What happens to the children once they’re separated?
Unaccompanied minors and children separated from their parents are taken into custody by the Office of Refugee Resettlement, which is part of the U.S. Department of Health and Human Services. Some parents have told an assistant federal public defender that their children were taken immediately at the border; others said they were separated at processing facilities.
The majority of unaccompanied, undocumented children are taken to detention centers, according to the Office of Refugee Resettlement. The office tries to place children in foster homes or with relatives already living in the United States.
Reporters were allowed to tour a children’s facility in Brownsville where over 1,400 boys are being housed. CNN reported the boys attend school in six-hour shifts and have two hours of outdoor time a day.
Caseworkers, judges and Border Patrol officers don’t know when families will be reunited, according to The Boston Globe. Some families report being separated for over six months. The Houston Chronicle reported that the government mistakenly gave parents trying to find their children an ICE tip line phone number instead of a Department of Homeland Security phone number.
In what kind of conditions are the kids living?
Advocates worry that shelters don’t have the resources to care for children who have been separated from their parents, according to The Washington Post. Last week, federal authorities let a group of reporters into a Brownsville center that used to be a Walmart.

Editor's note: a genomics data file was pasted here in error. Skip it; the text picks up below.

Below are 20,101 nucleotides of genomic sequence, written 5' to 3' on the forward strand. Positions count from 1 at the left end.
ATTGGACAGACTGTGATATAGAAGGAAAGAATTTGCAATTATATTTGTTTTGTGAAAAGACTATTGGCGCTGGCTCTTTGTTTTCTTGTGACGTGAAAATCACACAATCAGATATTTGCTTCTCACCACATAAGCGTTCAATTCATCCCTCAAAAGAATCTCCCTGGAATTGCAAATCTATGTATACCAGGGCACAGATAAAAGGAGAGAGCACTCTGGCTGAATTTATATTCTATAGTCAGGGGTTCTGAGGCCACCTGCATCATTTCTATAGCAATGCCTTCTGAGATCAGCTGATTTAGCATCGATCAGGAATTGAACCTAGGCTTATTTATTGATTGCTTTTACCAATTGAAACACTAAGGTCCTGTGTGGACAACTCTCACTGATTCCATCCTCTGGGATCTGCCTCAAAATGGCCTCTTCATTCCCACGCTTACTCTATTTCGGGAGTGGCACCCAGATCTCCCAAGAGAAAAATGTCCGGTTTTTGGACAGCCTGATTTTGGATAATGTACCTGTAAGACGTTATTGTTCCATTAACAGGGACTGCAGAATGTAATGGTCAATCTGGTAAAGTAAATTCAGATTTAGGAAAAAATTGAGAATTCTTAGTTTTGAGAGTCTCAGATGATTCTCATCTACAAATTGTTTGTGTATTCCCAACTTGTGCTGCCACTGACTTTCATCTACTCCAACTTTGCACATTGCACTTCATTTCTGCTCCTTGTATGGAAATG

The number of kids staying at the shelter, which is called Casa Padre, doubled between April and May of this year. The shelter houses about 1,500 boys, who attend school for six hours a day and spend two hours outside. The boys are allowed to make two phone calls a week. Officials who run the shelter say the average stay there is 49 days.
Officials also let reporters tour a processing center in McAllen. U.S. Customs and Border Protection released video from the Central Processing Center.
Lawmakers toured the temporary shelter in Tornillo, a border city about 40 miles from El Paso, last week. After the tour, state Rep. Mary González, D-Clint, said there are doctors and caseworkers in the facility.
“They get three meals a day and snacks, it’s the same food that the staff eats,” Hurd told Texas Monthly. “There are fifty caseworkers that are working to get them placed with other family members.”
Are any girls being separated?